Thou Shalt Not Kill

"And God spake all these words, saying...
Thou shalt not kill."
note 

Ending a life is usually a permanent thing. There's no way to say "I'm sorry", or to make up for it later. And for some people, killing is a line they will not cross, no matter how much the death might serve the greater good (or, in some cases, the greater evil). "He needed killing" is not in these people's vocabulary.

This is common in works with Black and White Morality, but even appears in works with Grey and Gray Morality. In the latter, it's sometimes the only way to tell the "good" guys from the "bad" guys.

Opinions differ on how this applies to sentient life other than humans. In general, it's still up to Big Damn Villains to kill other villains. It's perfectly fine to "kill" immortals though as it is to kill the undead. The Mercy Kill sometimes winds up as an exception. Karmic Death, Self-Disposing Villain, and Hoist by His Own Petard provide alternate ways to kill off villains without forcing the hero to get his hands dirty.

Thou Shalt Not Kill is closely related to Joker Immunity. Whilst many writers believe a never-kill creed makes the hero more likable and righteous, on another level it might simply be a plot device to prevent the hero from killing off popular recurring villains. Related is Pacifism Backfire, where their reluctance to fight (or to kill as in this trope) may cause Joker Immunity. This trope is more common in serial fiction, such as TV shows and comic books, rather than one-shots like movies. In action movies it is common and acceptable for the hero to kill the villain because there is usually no planned sequel for the villain to appear in. It's also somewhat common for both stand alone and serial storytelling to feature a character who begins adhering to this trope, but over the course of various dramatic devices, such as a Trauma Conga Line, is finally forced to - or chooses to - cross the line.

With superpowered characters, attitudes toward no-kill policies range from utterly ignoring it (such as the protagonists of Watchmen), to strict adherence except in extreme circumstances (such as Superman). One rationale is that if, say, Superman were to kill a bad guy in one story, why wouldn't he simply resolve all situations by, for example, incinerating Lex Luthor with his heat vision on sight.

Whatever the moral case is, this trope is often used to show off the hero's incredible precision, whether it be with a fist or a gun. This can include things like separating the mook from their weapon with a precisely aimed bullet, or possibly knocking an opponent out. Whatever the case, their non-lethal attacks are due to their incredible skill. Note that this often a case of Reality Is Unrealistic as many of these attacks are very capable of causing serious injury or death.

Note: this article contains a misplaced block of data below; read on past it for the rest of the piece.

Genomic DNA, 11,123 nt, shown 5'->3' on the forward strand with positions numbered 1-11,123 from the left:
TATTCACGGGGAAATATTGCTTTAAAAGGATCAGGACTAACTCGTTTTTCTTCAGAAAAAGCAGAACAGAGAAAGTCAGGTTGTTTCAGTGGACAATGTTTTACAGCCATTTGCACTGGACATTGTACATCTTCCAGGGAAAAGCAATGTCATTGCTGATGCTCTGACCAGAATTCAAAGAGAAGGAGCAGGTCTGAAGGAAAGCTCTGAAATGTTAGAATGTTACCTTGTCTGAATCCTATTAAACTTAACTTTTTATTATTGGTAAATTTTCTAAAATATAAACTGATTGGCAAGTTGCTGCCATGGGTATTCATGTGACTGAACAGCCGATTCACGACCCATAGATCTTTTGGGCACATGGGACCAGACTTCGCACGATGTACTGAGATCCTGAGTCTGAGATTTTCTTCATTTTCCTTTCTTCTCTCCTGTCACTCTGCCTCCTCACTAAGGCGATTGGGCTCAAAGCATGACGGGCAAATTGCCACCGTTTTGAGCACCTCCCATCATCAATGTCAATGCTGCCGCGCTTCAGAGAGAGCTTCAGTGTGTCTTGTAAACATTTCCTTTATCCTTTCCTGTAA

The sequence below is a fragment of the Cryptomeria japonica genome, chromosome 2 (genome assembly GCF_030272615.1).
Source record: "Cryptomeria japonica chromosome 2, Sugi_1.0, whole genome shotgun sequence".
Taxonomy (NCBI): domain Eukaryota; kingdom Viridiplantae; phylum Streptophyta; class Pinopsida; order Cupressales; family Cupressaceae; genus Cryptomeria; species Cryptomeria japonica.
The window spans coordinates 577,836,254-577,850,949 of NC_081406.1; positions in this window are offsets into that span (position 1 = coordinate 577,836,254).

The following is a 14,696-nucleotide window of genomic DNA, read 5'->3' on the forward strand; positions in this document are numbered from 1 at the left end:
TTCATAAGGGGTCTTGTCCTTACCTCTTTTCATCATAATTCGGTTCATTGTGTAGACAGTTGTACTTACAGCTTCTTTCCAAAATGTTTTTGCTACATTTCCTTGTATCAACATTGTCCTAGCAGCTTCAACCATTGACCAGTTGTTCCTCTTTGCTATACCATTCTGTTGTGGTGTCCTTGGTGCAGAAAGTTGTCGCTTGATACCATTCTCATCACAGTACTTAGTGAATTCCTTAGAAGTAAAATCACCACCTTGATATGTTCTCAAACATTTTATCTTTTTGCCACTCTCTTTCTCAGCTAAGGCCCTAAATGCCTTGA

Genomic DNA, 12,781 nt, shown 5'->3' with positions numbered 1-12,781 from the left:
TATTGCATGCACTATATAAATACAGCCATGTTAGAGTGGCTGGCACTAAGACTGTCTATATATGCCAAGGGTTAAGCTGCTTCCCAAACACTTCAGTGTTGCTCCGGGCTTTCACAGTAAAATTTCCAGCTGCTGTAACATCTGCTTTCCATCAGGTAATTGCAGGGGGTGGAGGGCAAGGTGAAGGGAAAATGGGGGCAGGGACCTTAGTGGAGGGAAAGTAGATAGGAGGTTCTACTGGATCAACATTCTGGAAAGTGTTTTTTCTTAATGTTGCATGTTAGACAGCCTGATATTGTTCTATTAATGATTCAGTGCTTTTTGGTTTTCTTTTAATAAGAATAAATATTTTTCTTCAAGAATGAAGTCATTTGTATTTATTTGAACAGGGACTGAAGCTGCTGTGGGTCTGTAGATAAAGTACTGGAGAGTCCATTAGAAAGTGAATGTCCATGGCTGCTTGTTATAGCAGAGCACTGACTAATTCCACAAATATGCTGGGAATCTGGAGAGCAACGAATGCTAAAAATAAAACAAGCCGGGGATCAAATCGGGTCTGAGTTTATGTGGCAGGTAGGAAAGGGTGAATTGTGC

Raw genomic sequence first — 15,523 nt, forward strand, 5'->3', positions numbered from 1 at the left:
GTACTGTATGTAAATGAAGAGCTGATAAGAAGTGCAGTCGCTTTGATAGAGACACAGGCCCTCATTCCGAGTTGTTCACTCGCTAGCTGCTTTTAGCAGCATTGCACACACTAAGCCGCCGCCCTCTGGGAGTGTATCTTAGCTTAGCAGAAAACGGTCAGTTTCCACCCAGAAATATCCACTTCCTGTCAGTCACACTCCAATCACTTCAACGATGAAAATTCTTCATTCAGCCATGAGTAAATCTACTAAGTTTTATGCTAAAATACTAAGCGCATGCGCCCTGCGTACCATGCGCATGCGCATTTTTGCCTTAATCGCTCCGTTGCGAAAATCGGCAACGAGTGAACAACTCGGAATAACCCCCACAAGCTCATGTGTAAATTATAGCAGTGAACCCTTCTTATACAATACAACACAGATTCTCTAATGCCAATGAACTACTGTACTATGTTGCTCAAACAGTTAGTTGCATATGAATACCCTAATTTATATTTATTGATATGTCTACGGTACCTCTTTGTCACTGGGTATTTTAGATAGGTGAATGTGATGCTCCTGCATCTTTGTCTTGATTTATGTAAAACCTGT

"Thou shalt not kill" is derived from the Bible's Ten Commandments, and the religious implications of taking life in apparent violation of this commandment (which is often translated as "Thou shalt not murder," which results in debates over semantics) are sometimes also invoked in storytelling.

See also Kick Them While They Are Down, Actual Pacifist, Reckless Pacifist, Technical Pacifist, Martial Pacifist, Non-Lethal Warfare, Would Not Shoot a Good Guy, and Restrained Revenge. For a similar trope in video games, see Pacifist Run.


Examples:

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     Newspaper Comics 

    Radio 
  • The Lone Ranger, in some ways a precursor to Vash, used silver bullets as a symbol of his pledge never to take human life.

     Tabletop Games 
  • GURPS has the Pacifist disadvantage, which comes in several flavors, one of which is Cannot Kill. Characters with the "Cannot Kill" disadvantage can start fights and use any tactics they like, but they cannot kill, or be responsible for a death, or leave a wounded enemy to die. They also cannot stand by while their teammates administer the Coup de Grâce. If they do, they angst about it for days and are effectively rendered useless to the team.
  • Some Superhero RPGs would invoke rules against killing. Two notable examples were Marvel Super Heroes and DC Heroes, which would eliminate all Karma/Hero Points (a combination of experience points, and self-boosting reserves for various tasks) and keep you from accumulating more for the rest of the adventure (usually one night of gaming). In DC heroes, this punishment came from using lethal force at all.
  • Dungeons & Dragons has the Book of Exalted Deeds, which contains the feat "Vow of Peace". It grants benefits as long as you don't inflict lethal damage, allow an ally to finish off a defeated opponent, or cause similar harm to a creature. It takes this trope to extremes; accidentally swallowing a gnat in your drinking water will cause you to lose the benefits of the feat, in fact the feat specifically references paladins drinking their water through a strainer. It doesn't really make you a pacifist, technical or actual, though; you can still fight all you want, as long as you never inflict lethal damage.